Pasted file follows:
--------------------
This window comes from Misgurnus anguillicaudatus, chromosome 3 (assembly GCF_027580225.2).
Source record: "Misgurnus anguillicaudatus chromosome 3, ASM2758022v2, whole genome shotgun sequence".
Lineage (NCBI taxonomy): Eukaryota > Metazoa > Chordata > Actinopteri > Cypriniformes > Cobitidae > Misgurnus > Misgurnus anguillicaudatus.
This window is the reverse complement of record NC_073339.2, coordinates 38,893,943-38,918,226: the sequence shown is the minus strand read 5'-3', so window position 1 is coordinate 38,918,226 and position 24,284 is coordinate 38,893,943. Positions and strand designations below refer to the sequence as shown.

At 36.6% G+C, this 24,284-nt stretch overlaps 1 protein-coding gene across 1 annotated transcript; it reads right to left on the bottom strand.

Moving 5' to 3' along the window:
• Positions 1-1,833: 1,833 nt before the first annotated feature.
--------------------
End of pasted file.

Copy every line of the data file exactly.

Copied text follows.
This window comes from Misgurnus anguillicaudatus, chromosome 3 (assembly GCF_027580225.2).
Source record: "Misgurnus anguillicaudatus chromosome 3, ASM2758022v2, whole genome shotgun sequence".
Lineage (NCBI taxonomy): Eukaryota > Metazoa > Chordata > Actinopteri > Cypriniformes > Cobitidae > Misgurnus > Misgurnus anguillicaudatus.
This window is the reverse complement of record NC_073339.2, coordinates 38,893,943-38,918,226: the sequence shown is the minus strand read 5'-3', so window position 1 is coordinate 38,918,226 and position 24,284 is coordinate 38,893,943. Positions and strand designations below refer to the sequence as shown.

At 36.6% G+C, this 24,284-nt stretch overlaps 1 protein-coding gene across 1 annotated transcript; it reads right to left on the bottom strand.

Moving 5' to 3' along the window:
• Positions 1-1,833: 1,833 nt before the first annotated feature.